With almost 90% of foreigners among its population, Dubai is the El Dorado for expatriates. Unlike other countries, the Covid-19 health crisis has not affected the attractiveness of the UAE for teleworkers - quite the contrary!
At the beginning of the health crisis, many expatriates returned to their countries of origin and left their host countries, including Dubai. In order to attract skilled workers again, and to keep them, the United Arab Emirates introduced a new visa specially designed for remote workers: the work remotely programme. It allows employees and entrepreneurs with a minimum monthly income of USD 5,000 to work remotely from the country for one year. The cost of an application is USD 611, and you must have health insurance to cover health costs in the UAE.
This new visa complements the range of other residence visas available to certain foreigners, including:
the Golden Visa, for 5 or 10 years, dedicated to certain investors, entrepreneurs, highly qualified workers or exceptional students
the 5-year Golden Retirement Visa for foreign retirees;
the 1 to 3 years Freelancer Visa, for those wishing to create a business on Emirati soil, in the media, education, technology or design sectors.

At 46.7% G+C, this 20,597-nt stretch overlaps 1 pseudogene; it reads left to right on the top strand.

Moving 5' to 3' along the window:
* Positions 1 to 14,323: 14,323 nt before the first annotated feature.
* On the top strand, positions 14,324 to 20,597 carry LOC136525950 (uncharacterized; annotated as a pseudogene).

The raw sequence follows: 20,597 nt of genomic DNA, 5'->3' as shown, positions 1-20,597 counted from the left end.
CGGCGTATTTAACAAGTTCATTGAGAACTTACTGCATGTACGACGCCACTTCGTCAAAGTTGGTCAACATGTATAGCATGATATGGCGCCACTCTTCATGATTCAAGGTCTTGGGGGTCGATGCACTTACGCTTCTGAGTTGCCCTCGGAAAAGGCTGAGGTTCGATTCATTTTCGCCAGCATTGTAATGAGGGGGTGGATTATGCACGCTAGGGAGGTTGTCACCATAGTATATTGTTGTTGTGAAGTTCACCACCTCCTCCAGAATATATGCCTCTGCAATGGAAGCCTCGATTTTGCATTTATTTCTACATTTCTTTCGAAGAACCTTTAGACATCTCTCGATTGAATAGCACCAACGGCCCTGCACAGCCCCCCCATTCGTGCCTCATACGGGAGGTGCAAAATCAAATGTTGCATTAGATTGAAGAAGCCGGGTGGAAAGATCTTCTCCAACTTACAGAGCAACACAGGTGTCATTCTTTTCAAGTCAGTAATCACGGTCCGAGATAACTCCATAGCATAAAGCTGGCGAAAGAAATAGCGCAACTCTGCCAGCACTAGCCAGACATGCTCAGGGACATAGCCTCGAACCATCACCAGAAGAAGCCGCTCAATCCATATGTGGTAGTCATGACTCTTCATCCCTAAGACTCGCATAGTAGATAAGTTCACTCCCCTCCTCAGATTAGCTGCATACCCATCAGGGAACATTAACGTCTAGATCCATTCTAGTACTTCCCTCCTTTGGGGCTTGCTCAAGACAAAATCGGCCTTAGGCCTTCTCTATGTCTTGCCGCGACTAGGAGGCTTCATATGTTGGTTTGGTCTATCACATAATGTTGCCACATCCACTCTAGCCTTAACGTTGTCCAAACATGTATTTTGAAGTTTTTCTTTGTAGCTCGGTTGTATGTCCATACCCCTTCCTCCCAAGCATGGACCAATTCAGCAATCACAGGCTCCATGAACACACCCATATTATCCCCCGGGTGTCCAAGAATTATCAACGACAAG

In 2021, the country has also announced the relaxation of residency requirements for highly skilled individuals: investors, business people or PhD students for example. The Green Visa should soon allow them to reside and work in Dubai without having a corporate sponsor to vouch for them. This visa will also allow them to bring their parents and children under 25 years old by sponsoring them.
> Read also: The health system in the United Arab Emirates
Dubai was a big hit with expatriates during the Covid crisis because of its lighter health restrictions than those implemented in Western countries.
To escape the strict lockdowns of Europe, many remote workers and digital nomads have set their sights on the first city of the United Arab Emirates. In autumn 2020, the country was among the first to reopen its borders to foreign travellers.
Thanks to an effective vaccination campaign, there were no lockdowns or quarantines. Restaurants, shopping centres and businesses of all kinds also remained open, giving the impression of a quicker return to normality than in Europe and attracting more expatriates tired of the health constraints.
As a result of the health crisis, property prices in Dubai have fallen sharply, prompting many entrepreneurs, teleworkers and wealthy retirees to invest in often luxurious accommodation and move there.
Because even in times of a global epidemic, Dubai knows how to attract tourists, but especially highly qualified expatriates! The city can indeed boast of offering an exceptional living environment to its inhabitants.
The climate, but also a state-of-the-art health system, a very low crime rate, high-tech infrastructures and the absence of income tax are strong arguments that attract more and more expatriates.
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